In our family, one of the first signs that winter is really coming is the sudden uptick in calls of ‘has anyone seen my lip balm?’! Unlike the rest of our skin, the lips don’t have any pores or sebaceous glands, meaning that they don’t produce their own moisturising oils. As a result dry lips are often the first sign of an overall drying of the skin.
For eczema sufferers, dry lips are often a warning sign of a weather related eczema flare up. If your lips are struggling to keep their moisture, there’s a good chance the rest of your skin could do with a moisture boost as well. It’s probably time to step up your skincare regime.
What causes chapped lips
Chapped lips are most commonly associated with cold winter weather. Dehydration and sun exposure are other common causes.
Licking your lips frequently or eating salty foods are another possible cause. While licking sore, dry lips does give temporary relief, it will aggravate them in the longer term by stripping away any remaining protective oils.
Allergies to food or personal care products, like some toothpaste ingredients (sodium laureth sulphate and cinnamon derived additives) can also dry out the lips.
Less commonly, dry, chapped lips can be caused by a lack of vitamins and minerals (especially iron and B vitamins).
Some medications and supplements (vitamin A, retinoids, lithium and some chemotherapy drugs) can also dry the lips.
You may find that your dry lips are caused by a combination of the above. For example your lips might be dry throughout the year due to low level irritation from one of the above but much worse in the winter when the weather adds extra stress.
Home treatments for dry, chapped lips
Moisturise - The key treatment for chapped lips is moisturising. When lips are very sore, oils or soft ointments are typically more comfortable to apply. Solid, stick lip salves will drag as they are applied, especially if they are cold. Coconut, almond, rosehip and jojoba oils will all be effective. Shea butter, aloe vera, honey and plain Vaseline are great for intensive treatments. Apply directly to the lips and leave for 10 minutes before wiping off any residue. You could use any of the above overnight for maximum effect.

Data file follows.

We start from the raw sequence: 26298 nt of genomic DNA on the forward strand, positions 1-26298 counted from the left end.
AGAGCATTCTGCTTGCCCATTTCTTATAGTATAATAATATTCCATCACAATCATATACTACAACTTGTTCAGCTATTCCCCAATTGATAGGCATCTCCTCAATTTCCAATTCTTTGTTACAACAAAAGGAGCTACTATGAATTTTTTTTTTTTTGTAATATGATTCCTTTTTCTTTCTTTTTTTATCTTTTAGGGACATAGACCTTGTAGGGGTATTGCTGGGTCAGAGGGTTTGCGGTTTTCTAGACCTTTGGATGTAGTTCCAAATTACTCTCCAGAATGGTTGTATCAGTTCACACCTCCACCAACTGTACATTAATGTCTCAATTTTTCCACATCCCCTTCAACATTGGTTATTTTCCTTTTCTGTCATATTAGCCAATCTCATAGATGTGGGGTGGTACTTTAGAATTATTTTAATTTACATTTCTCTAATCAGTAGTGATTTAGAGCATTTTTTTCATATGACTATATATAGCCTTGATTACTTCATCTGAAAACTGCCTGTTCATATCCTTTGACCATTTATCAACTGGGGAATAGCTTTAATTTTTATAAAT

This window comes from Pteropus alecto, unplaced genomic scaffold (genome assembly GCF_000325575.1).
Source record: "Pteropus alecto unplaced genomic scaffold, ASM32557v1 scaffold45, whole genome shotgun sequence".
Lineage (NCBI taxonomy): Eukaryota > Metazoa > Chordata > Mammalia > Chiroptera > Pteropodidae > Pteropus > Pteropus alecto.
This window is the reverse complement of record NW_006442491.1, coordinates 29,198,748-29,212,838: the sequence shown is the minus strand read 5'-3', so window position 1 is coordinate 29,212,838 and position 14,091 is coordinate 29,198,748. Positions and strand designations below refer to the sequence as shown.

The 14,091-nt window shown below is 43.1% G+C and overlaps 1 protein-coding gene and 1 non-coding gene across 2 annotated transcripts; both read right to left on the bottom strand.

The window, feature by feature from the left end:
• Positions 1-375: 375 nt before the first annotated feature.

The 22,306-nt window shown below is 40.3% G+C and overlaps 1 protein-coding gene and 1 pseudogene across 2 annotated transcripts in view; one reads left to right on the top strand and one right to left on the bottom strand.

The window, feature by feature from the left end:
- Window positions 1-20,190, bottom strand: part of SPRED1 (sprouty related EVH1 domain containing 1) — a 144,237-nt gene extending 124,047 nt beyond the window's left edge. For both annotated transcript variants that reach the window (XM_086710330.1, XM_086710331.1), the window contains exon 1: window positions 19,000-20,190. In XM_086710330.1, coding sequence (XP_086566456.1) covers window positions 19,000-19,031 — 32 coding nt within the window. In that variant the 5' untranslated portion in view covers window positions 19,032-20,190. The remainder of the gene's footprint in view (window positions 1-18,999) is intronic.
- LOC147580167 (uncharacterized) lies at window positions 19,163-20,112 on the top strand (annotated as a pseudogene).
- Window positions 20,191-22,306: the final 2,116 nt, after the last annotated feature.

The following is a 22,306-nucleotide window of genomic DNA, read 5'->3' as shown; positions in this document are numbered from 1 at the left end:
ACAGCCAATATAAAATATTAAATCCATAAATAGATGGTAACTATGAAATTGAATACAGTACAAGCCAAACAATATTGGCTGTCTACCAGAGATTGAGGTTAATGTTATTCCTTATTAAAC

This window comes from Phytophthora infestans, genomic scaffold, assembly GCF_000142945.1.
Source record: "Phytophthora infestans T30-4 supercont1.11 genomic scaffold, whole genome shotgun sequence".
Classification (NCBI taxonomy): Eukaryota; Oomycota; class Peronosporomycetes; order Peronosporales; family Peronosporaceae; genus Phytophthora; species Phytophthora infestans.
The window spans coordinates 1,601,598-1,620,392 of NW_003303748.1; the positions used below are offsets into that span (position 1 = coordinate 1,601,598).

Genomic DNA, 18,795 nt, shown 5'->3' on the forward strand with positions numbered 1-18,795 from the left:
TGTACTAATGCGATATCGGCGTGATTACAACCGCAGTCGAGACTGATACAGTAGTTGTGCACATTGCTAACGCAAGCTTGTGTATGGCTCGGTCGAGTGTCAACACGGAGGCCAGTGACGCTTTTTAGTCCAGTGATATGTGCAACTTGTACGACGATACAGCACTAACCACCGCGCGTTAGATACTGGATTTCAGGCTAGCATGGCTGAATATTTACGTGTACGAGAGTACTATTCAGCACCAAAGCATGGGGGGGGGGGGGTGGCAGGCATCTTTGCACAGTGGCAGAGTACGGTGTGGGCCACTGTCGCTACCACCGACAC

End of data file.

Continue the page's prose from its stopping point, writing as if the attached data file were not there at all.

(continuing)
Hydrate - It’s also important to make sure that your body is hydrated as dry lips can be a symptom of dehydration. Ensure that you are drinking plenty of fluids - it’s easy to get out of the habit of drinking as the seasons change. Eating plenty of moisture rich fruit and vegetables like tomatoes, cucumbers, spinach, oranges and berries will also help. They’re also rich in skin friendly vitamins and minerals.
Protect - Protect your lips with lip salve (or lipstick) whenever you go out into the cold and remember to reapply every 2 hours. Protecting your face with a scarf can also help. Do your best not to lick your lips when they start to feel sore. The relief will be short lived and it will make them worse in the long run. If you find yourself picking at your lips, consider wearing gloves while they heal.
What to look for in a lip balm
The best lip balm is one that is comfortable to apply and that doesn’t feel heavy and uncomfortable on your lips.
As a rule of thumb, a product with a simple ingredients list is less likely to be irritating. Look for things like: Castor seed oil, ceramides, dimethicone, hemp seed oil, mineral oil, shea butter and white petroleum jelly.
Avoid fragrances and flavours, especially citrus, mint, peppermint, cinnamon and eucalyptus which are common irritants.
It's also best to avoid any balms that sting as this is usually a sign of irritation that could delay healing.
When to call get medical help
The term cheilitis is used to describe severely dry lips. Cheilitis is associated with infections and is characterised by cracks, especially at the corners of the mouth. If your lips are cracked and bleeding a trip to the pharmacist for professional advice would be wise.